- April’s drop of -16.4% in retail spending nearly doubles the drop of -8.3% in March, according to US Commerce Department
- National Retail Federation (NRF)) flagged continued slowdown in merchandise imports arriving at US ports
April’s record drop of -16.4% in retail spending added to March’s drop of -8.3% in retail spending underline the impact that escalating unemployment figures have on the economy as a whole. No income translates into no spending.
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Just as layoffs and reduced hours have spread across all job categories, lapsed spending spreads across all retail sectors from food and drink to cars to furniture to gasoline. The only category of retail spending that grew in April was online retailers.
Here is a list comparing retail spending in April to retail spending in February by categories affected by COVID-19 and lockdowns:
- -89% Clothing Stores
- -67% Furniture Stores
- -65% Electronics and Appliance Stores
- -50% Food Services and Bars
- -49% Sporting Goods, Hobby, Musical Instrument & Book Stores
- – 45% Department Stores
- – 41% Gasoline Stations
- – -35% Miscellaneous Stores
- – -35% Cars and Parts Dealers
- -23% Total Retail and Food Services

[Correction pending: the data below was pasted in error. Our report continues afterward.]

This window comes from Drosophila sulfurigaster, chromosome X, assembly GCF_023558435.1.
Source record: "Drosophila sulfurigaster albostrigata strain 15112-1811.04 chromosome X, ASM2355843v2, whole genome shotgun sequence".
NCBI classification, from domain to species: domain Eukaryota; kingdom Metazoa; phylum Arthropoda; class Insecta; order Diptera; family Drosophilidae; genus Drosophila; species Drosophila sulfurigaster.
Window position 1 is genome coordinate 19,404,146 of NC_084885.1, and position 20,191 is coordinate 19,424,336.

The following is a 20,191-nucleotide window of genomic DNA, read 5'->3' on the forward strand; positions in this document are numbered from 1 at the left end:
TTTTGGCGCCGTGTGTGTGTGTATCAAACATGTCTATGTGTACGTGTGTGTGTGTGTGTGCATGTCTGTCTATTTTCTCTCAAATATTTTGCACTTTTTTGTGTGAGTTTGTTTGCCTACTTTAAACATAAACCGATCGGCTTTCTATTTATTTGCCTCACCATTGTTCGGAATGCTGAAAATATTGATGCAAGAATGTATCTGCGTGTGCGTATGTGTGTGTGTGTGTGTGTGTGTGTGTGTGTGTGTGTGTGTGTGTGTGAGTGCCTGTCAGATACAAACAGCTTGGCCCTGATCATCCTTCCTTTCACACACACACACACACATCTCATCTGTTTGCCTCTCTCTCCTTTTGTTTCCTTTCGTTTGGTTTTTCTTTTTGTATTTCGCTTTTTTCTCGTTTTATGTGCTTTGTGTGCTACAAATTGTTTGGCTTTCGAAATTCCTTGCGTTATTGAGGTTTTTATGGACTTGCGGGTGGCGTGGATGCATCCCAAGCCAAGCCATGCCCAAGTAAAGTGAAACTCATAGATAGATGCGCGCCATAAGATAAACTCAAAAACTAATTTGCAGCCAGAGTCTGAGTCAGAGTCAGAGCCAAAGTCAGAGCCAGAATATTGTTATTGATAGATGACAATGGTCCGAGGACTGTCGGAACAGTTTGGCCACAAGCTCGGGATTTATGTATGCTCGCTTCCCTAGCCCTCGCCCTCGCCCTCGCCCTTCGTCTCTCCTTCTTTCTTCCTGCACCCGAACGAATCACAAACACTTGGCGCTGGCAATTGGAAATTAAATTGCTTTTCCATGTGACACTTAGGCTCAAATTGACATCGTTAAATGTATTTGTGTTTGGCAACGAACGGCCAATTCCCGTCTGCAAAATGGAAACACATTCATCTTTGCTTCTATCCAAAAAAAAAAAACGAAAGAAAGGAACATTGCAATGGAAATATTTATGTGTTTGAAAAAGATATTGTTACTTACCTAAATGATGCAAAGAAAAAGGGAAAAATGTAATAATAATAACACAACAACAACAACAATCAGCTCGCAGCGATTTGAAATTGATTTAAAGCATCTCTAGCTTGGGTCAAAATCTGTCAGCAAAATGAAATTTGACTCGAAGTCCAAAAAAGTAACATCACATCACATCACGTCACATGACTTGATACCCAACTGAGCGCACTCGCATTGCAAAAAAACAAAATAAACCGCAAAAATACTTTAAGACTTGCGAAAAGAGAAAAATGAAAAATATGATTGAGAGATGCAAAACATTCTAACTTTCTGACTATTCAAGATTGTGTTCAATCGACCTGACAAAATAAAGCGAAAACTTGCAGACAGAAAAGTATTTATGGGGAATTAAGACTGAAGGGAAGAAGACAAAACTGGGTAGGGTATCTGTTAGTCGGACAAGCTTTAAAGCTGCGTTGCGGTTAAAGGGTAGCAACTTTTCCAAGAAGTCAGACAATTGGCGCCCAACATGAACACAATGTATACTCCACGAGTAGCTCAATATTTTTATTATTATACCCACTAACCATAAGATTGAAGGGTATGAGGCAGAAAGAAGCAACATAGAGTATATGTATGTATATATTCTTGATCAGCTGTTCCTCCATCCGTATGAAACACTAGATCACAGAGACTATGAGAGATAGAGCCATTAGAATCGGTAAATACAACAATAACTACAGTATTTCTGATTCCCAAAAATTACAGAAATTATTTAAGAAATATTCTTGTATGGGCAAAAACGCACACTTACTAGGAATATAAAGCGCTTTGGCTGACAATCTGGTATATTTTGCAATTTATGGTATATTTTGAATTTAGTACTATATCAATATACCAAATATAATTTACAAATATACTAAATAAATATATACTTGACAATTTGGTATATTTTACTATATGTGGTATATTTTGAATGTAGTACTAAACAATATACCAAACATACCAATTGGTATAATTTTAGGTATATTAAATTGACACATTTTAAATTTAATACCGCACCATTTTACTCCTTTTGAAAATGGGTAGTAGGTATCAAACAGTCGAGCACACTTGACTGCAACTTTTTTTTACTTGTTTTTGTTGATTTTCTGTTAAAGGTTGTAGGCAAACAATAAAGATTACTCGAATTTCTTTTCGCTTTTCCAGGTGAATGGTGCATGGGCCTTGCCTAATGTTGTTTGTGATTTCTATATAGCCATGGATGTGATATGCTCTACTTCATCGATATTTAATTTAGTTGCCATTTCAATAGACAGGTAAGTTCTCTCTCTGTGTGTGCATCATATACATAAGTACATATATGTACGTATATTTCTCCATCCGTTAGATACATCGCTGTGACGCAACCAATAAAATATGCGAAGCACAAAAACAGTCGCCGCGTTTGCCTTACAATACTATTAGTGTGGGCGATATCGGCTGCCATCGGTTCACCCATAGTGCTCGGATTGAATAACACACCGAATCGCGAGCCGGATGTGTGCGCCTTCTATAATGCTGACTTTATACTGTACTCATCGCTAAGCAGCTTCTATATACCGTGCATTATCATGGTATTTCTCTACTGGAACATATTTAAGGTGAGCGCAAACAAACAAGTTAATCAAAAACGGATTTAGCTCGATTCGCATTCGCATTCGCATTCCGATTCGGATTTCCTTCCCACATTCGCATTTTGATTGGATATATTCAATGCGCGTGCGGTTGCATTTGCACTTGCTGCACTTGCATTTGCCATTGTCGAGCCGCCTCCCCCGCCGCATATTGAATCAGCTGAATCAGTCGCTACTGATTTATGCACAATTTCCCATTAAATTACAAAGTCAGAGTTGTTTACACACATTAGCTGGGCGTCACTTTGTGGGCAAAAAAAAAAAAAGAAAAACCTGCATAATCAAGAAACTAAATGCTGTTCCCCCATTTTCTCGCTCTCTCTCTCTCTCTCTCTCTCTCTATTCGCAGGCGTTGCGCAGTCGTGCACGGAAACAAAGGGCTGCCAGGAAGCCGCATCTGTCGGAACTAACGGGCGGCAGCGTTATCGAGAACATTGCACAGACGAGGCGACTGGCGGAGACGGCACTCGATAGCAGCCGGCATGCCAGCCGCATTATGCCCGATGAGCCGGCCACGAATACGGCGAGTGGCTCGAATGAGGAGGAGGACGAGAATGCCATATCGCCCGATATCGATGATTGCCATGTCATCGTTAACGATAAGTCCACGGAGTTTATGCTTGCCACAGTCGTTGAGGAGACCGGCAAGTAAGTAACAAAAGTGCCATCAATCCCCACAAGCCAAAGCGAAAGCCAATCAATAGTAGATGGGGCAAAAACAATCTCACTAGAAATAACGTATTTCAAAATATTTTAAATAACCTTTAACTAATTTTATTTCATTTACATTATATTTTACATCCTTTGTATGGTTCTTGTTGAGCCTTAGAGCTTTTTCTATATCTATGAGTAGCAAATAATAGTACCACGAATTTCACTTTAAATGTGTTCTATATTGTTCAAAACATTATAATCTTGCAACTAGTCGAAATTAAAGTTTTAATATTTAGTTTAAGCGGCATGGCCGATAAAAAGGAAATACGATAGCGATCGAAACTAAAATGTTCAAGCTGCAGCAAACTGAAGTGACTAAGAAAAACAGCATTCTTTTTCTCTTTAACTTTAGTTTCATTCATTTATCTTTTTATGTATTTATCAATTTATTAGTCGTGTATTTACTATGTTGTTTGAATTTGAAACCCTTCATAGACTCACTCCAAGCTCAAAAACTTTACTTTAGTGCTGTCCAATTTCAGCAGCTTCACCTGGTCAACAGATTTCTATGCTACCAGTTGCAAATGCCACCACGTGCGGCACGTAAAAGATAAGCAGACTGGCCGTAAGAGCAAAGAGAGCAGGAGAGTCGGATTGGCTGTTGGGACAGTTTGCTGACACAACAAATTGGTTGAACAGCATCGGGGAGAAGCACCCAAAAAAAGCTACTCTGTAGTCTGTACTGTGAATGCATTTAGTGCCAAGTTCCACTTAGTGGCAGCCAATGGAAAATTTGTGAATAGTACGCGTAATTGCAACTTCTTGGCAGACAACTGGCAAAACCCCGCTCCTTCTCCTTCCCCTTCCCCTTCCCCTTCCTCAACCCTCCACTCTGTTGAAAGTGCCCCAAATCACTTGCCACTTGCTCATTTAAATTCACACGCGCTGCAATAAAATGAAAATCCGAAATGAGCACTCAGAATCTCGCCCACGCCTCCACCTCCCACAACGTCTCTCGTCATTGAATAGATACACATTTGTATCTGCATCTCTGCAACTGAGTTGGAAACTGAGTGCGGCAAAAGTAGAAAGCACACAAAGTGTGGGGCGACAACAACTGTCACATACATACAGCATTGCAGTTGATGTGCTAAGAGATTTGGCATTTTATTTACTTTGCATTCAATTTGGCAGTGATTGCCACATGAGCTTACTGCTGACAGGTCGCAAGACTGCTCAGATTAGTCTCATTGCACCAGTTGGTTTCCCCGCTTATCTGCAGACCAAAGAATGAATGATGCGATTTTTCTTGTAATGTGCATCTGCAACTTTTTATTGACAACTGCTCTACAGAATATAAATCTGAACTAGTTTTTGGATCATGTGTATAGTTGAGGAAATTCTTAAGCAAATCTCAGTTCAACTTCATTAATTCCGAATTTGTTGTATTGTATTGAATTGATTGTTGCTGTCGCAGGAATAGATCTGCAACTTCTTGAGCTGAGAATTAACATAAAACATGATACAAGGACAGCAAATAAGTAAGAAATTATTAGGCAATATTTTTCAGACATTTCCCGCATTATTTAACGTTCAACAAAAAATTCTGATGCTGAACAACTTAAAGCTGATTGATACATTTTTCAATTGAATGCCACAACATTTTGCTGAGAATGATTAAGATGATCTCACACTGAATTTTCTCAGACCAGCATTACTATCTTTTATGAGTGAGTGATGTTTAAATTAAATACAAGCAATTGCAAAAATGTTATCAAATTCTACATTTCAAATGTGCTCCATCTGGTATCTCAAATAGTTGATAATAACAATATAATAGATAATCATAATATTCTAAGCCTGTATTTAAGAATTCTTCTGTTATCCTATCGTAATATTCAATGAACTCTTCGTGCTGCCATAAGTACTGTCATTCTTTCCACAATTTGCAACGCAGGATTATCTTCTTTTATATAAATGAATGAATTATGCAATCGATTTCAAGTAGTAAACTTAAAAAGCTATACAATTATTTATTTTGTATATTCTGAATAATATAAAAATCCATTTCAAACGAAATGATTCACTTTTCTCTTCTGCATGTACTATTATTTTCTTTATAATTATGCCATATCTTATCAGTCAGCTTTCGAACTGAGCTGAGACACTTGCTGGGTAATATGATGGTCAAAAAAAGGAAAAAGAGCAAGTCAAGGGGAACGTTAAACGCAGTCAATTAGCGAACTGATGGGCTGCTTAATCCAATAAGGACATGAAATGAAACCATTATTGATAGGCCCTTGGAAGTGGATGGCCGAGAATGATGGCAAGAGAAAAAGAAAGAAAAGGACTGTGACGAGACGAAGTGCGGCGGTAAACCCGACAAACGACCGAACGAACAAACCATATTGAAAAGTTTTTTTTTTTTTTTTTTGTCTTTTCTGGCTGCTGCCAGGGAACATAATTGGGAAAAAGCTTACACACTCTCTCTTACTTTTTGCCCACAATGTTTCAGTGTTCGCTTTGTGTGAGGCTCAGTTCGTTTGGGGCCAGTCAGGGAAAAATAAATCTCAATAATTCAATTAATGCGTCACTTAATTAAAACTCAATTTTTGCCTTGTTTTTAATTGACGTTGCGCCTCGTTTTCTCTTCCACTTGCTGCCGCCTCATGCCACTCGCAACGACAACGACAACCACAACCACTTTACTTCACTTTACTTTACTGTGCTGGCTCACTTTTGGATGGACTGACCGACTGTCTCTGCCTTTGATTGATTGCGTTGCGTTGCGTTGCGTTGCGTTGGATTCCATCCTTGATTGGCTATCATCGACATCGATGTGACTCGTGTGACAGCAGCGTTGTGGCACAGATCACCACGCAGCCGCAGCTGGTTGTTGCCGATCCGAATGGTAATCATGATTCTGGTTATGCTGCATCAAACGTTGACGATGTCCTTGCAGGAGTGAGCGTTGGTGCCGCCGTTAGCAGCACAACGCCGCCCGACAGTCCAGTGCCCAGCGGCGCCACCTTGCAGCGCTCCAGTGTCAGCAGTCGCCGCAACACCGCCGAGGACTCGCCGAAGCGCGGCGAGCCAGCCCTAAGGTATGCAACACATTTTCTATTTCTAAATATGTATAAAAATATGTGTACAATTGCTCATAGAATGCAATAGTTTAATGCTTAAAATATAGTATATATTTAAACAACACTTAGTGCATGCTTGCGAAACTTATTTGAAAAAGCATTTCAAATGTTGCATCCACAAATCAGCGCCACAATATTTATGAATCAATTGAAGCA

- -15% General Merchandise Stores
- – 11% Health and Personal Care Stores
- -4% Building Materials & Garden Supply Dealers
- + 10% Food and Beverage Stores
- +14% Online (non-store) Retailers
Two glaring take-aways from this comparison list of spending in February and that in April are the drops in spending for groceries and clothing. Shoppers are still buying more in grocery stores than they have in the past…they’re simply not hoarding and panic buying as they were. Clothing sales, on the other hand, were battered in April. In a recent survey by CommerceNext, 25% of apparel respondents are questioning their survival at worst and their longevity at best.
Unemployment hit 14.7% or 36.5M people in the second week of May, the eighth week of the COVID-19 pandemic, and this rate of unemployment is expected to climb even higher. Even people who still have jobs are reluctant to spend in the wake of such uncertainty and instability. Who knows, those currently employed people may be filling out unemployment benefit claims next week or the week after that?
Jack Kleinhenz, chief economist with the National Retail Federation, said, “Anxiety and fear are very strong emotions and consumer behavior may take time to adjust…” to this pandemic-economy. But, said Kleinhenz, “…shopping is more than a transaction. It is a social activity that is part of the fabric of American life.”
Thanks to National Public Radio and The New York Times.